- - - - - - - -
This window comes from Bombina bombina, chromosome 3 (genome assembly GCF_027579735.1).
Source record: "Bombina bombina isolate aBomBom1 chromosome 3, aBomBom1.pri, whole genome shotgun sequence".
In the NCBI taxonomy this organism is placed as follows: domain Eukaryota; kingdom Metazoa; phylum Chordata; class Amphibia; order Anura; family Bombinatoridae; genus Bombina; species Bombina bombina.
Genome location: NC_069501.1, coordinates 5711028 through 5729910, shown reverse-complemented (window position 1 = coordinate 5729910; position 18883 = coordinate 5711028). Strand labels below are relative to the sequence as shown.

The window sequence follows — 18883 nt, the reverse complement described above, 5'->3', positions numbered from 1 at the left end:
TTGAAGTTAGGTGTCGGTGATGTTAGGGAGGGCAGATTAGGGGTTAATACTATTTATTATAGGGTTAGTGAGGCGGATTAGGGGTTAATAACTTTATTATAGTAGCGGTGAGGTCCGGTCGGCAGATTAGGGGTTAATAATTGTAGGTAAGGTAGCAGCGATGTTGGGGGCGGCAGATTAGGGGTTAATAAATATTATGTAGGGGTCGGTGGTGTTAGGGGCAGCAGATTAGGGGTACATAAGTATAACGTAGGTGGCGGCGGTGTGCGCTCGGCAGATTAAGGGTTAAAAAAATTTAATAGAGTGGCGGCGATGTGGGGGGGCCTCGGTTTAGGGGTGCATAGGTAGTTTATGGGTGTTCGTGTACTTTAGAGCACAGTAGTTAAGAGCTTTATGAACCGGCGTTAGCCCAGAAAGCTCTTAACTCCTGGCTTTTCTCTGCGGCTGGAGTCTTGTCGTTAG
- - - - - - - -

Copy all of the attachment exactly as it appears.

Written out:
This window comes from Bombina bombina, chromosome 3 (genome assembly GCF_027579735.1).
Source record: "Bombina bombina isolate aBomBom1 chromosome 3, aBomBom1.pri, whole genome shotgun sequence".
In the NCBI taxonomy this organism is placed as follows: domain Eukaryota; kingdom Metazoa; phylum Chordata; class Amphibia; order Anura; family Bombinatoridae; genus Bombina; species Bombina bombina.
Genome location: NC_069501.1, coordinates 5711028 through 5729910, shown reverse-complemented (window position 1 = coordinate 5729910; position 18883 = coordinate 5711028). Strand labels below are relative to the sequence as shown.

The window sequence follows — 18883 nt, the reverse complement described above, 5'->3', positions numbered from 1 at the left end:
TTGAAGTTAGGTGTCGGTGATGTTAGGGAGGGCAGATTAGGGGTTAATACTATTTATTATAGGGTTAGTGAGGCGGATTAGGGGTTAATAACTTTATTATAGTAGCGGTGAGGTCCGGTCGGCAGATTAGGGGTTAATAATTGTAGGTAAGGTAGCAGCGATGTTGGGGGCGGCAGATTAGGGGTTAATAAATATTATGTAGGGGTCGGTGGTGTTAGGGGCAGCAGATTAGGGGTACATAAGTATAACGTAGGTGGCGGCGGTGTGCGCTCGGCAGATTAAGGGTTAAAAAAATTTAATAGAGTGGCGGCGATGTGGGGGGGCCTCGGTTTAGGGGTGCATAGGTAGTTTATGGGTGTTCGTGTACTTTAGAGCACAGTAGTTAAGAGCTTTATGAACCGGCGTTAGCCCAGAAAGCTCTTAACTCCTGGCTTTTCTCTGCGGCTGGAGTCTTGTCGTTAG